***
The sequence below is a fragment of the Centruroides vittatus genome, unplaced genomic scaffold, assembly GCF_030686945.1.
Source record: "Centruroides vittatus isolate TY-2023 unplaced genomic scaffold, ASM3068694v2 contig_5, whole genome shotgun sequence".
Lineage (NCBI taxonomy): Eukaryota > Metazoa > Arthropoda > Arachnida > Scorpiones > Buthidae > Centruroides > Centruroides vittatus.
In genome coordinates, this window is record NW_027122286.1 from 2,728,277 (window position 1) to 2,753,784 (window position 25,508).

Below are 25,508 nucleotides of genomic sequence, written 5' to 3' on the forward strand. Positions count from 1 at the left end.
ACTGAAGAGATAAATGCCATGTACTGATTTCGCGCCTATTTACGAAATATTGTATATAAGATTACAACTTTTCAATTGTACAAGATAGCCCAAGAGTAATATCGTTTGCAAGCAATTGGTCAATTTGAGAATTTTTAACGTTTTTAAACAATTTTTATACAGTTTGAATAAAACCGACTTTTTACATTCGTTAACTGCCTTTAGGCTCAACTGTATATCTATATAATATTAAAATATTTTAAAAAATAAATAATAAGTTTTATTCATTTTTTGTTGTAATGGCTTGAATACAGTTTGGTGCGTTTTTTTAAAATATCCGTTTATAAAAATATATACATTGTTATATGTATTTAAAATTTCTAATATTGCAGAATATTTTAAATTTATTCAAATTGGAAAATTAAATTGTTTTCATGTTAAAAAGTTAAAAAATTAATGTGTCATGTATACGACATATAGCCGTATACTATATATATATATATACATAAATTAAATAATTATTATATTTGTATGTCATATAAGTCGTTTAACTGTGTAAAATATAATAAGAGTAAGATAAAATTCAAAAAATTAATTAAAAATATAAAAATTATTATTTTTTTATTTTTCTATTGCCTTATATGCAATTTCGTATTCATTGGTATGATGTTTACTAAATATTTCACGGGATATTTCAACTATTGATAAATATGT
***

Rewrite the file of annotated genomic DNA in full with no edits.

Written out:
The sequence below is a fragment of the Centruroides vittatus genome, unplaced genomic scaffold, assembly GCF_030686945.1.
Source record: "Centruroides vittatus isolate TY-2023 unplaced genomic scaffold, ASM3068694v2 contig_5, whole genome shotgun sequence".
Lineage (NCBI taxonomy): Eukaryota > Metazoa > Arthropoda > Arachnida > Scorpiones > Buthidae > Centruroides > Centruroides vittatus.
In genome coordinates, this window is record NW_027122286.1 from 2,728,277 (window position 1) to 2,753,784 (window position 25,508).

Below are 25,508 nucleotides of genomic sequence, written 5' to 3' on the forward strand. Positions count from 1 at the left end.
ACTGAAGAGATAAATGCCATGTACTGATTTCGCGCCTATTTACGAAATATTGTATATAAGATTACAACTTTTCAATTGTACAAGATAGCCCAAGAGTAATATCGTTTGCAAGCAATTGGTCAATTTGAGAATTTTTAACGTTTTTAAACAATTTTTATACAGTTTGAATAAAACCGACTTTTTACATTCGTTAACTGCCTTTAGGCTCAACTGTATATCTATATAATATTAAAATATTTTAAAAAATAAATAATAAGTTTTATTCATTTTTTGTTGTAATGGCTTGAATACAGTTTGGTGCGTTTTTTTAAAATATCCGTTTATAAAAATATATACATTGTTATATGTATTTAAAATTTCTAATATTGCAGAATATTTTAAATTTATTCAAATTGGAAAATTAAATTGTTTTCATGTTAAAAAGTTAAAAAATTAATGTGTCATGTATACGACATATAGCCGTATACTATATATATATATATACATAAATTAAATAATTATTATATTTGTATGTCATATAAGTCGTTTAACTGTGTAAAATATAATAAGAGTAAGATAAAATTCAAAAAATTAATTAAAAATATAAAAATTATTATTTTTTTATTTTTCTATTGCCTTATATGCAATTTCGTATTCATTGGTATGATGTTTACTAAATATTTCACGGGATATTTCAACTATTGATAAATATGT